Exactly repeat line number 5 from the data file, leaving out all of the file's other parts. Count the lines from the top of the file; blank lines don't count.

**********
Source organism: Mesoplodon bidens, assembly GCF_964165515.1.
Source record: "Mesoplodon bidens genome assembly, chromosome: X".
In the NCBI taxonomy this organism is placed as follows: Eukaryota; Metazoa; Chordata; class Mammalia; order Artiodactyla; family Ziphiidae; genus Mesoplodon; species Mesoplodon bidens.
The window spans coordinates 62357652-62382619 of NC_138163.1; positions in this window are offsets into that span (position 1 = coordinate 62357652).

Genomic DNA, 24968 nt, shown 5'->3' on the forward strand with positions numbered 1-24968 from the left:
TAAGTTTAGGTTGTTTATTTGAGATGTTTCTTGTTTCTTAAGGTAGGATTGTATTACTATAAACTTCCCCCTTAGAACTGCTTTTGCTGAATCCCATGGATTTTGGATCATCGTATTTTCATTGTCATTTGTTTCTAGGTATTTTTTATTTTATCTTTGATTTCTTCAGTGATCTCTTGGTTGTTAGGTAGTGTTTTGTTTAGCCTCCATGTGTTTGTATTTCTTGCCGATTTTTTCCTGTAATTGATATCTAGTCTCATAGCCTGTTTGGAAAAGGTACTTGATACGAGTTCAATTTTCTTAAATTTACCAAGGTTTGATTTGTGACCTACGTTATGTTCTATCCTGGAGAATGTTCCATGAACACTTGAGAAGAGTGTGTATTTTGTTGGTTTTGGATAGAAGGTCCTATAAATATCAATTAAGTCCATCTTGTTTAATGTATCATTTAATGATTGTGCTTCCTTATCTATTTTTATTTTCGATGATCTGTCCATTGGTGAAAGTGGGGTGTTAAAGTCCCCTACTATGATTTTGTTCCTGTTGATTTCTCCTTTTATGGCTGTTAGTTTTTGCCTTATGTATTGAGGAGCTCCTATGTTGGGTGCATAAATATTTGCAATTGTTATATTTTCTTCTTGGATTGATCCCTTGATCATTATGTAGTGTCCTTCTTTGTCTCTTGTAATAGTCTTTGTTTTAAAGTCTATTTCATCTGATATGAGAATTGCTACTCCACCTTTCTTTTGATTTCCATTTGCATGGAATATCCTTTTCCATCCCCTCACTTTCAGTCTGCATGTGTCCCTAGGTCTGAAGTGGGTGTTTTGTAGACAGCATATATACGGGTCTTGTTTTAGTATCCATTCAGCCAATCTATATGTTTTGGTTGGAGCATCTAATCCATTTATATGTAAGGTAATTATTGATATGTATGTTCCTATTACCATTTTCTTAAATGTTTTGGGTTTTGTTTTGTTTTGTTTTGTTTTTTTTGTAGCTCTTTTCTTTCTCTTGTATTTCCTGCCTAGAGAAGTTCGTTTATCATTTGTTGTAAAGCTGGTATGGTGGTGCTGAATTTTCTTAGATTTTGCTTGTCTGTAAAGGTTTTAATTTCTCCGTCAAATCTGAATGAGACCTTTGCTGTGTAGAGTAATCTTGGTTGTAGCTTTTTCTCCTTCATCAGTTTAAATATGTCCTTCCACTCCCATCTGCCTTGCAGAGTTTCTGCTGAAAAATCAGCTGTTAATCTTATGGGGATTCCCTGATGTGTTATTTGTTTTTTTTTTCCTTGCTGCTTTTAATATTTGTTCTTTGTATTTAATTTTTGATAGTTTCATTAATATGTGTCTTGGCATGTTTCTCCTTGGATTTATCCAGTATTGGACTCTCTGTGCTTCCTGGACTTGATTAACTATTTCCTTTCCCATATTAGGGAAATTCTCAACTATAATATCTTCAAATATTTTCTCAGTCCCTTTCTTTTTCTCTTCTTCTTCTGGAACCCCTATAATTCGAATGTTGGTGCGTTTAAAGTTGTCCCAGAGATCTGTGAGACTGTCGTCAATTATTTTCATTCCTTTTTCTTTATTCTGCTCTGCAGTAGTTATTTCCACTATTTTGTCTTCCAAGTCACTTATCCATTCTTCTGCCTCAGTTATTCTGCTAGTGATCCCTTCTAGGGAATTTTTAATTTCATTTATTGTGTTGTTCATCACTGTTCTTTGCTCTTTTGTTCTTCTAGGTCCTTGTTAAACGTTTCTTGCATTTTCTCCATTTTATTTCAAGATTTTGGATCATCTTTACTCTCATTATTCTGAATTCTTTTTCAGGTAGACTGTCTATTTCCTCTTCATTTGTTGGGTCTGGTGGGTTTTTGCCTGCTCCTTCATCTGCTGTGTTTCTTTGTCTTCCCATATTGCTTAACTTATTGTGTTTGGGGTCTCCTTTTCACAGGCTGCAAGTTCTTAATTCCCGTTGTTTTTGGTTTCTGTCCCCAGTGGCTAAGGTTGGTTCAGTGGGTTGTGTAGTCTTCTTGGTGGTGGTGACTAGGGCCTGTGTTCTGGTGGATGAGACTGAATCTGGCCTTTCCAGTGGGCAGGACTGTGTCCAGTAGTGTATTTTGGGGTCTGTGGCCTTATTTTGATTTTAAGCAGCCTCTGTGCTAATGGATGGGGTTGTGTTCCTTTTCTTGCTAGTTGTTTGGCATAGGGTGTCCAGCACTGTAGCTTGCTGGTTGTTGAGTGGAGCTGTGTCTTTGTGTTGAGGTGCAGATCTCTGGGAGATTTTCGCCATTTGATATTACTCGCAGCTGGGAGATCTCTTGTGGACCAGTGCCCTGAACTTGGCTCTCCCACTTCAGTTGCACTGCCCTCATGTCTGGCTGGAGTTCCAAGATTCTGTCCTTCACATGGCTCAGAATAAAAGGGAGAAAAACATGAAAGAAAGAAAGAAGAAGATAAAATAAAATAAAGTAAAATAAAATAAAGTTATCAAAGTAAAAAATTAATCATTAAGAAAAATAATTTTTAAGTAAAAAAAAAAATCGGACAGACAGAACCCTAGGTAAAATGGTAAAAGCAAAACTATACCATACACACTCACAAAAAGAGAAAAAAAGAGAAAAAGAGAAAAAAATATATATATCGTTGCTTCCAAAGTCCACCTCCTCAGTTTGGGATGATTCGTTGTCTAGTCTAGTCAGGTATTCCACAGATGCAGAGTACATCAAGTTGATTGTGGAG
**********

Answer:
Genomic DNA, 24968 nt, shown 5'->3' on the forward strand with positions numbered 1-24968 from the left: